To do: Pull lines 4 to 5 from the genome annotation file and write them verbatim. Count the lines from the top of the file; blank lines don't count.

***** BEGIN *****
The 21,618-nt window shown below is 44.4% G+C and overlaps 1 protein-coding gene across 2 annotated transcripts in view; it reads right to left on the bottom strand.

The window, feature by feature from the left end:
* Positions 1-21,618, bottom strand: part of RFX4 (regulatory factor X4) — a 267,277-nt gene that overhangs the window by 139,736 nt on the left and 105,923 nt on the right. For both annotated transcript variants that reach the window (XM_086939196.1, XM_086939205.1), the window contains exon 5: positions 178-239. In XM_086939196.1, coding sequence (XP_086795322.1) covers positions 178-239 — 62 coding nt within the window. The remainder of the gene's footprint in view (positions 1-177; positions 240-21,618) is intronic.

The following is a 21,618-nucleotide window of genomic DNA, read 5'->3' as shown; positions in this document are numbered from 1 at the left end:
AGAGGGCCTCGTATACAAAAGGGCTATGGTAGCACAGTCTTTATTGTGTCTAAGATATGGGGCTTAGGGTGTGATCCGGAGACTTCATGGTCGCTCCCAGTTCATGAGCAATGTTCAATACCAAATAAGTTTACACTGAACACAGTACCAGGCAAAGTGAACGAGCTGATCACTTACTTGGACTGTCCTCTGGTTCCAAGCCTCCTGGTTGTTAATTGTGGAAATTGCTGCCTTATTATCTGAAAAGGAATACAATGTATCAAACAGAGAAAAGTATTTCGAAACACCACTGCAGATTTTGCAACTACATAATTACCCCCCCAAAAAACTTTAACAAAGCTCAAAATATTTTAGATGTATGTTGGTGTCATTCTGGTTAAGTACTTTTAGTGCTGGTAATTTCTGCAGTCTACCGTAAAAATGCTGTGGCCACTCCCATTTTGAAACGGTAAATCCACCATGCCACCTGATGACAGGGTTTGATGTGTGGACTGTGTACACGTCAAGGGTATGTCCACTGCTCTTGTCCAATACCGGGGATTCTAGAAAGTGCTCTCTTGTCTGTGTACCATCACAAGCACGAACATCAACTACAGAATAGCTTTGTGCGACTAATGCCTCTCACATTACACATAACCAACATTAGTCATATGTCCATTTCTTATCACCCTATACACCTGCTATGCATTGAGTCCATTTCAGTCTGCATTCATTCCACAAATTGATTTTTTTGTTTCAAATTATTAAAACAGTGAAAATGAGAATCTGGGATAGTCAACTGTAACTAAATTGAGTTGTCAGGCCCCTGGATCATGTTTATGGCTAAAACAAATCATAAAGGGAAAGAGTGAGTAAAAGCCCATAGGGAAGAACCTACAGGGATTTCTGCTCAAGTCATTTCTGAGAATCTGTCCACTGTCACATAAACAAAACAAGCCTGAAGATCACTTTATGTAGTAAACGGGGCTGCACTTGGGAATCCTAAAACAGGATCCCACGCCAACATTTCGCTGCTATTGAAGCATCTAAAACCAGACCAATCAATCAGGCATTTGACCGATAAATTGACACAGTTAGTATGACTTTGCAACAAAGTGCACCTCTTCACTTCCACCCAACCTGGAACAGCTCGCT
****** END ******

The following is a 21,618-nucleotide window of genomic DNA, read 5'->3' as shown; positions in this document are numbered from 1 at the left end:
AGAGGGCCTCGTATACAAAAGGGCTATGGTAGCACAGTCTTTATTGTGTCTAAGATATGGGGCTTAGGGTGTGATCCGGAGACTTCATGGTCGCTCCCAGTTCATGAGCAATGTTCAATACCAAATAAGTTTACACTGAACACAGTACCAGGCAAAGTGAACGAGCTGATCACTTACTTGGACTGTCCTCTGGTTCCAAGCCTCCTGGTTGTTAATTGTGGAAATTGCTGCCTTATTATCTGAAAAGGAATACAATGTATCAAACAGAGAAAAGTATTTCGAAACACCACTGCAGATTTTGCAACTACATAATTACCCCCCCAAAAAACTTTAACAAAGCTCAAAATATTTTAGATGTATGTTGGTGTCATTCTGGTTAAGTACTTTTAGTGCTGGTAATTTCTGCAGTCTACCGTAAAAATGCTGTGGCCACTCCCATTTTGAAACGGTAAATCCACCATGCCACCTGATGACAGGGTTTGATGTGTGGACTGTGTACACGTCAAGGGTATGTCCACTGCTCTTGTCCAATACCGGGGATTCTAGAAAGTGCTCTCTTGTCTGTGTACCATCACAAGCACGAACATCAACTACAGAATAGCTTTGTGCGACTAATGCCTCTCACATTACACATAACCAACATTAGTCATATGTCCATTTCTTATCACCCTATACACCTGCTATGCATTGAGTCCATTTCAGTCTGCATTCATTCCACAAATTGATTTTTTTGTTTCAAATTATTAAAACAGTGAAAATGAGAATCTGGGATAGTCAACTGTAACTAAATTGAGTTGTCAGGCCCCTGGATCATGTTTATGGCTAAAACAAATCATAAAGGGAAAGAGTGAGTAAAAGCCCATAGGGAAGAACCTACAGGGATTTCTGCTCAAGTCATTTCTGAGAATCTGTCCACTGTCACATAAACAAAACAAGCCTGAAGATCACTTTATGTAGTAAACGGGGCTGCACTTGGGAATCCTAAAACAGGATCCCACGCCAACATTTCGCTGCTATTGAAGCATCTAAAACCAGACCAATCAATCAGGCATTTGACCGATAAATTGACACAGTTAGTATGACTTTGCAACAAAGTGCACCTCTTCACTTCCACCCAACCTGGAACAGCTCGCT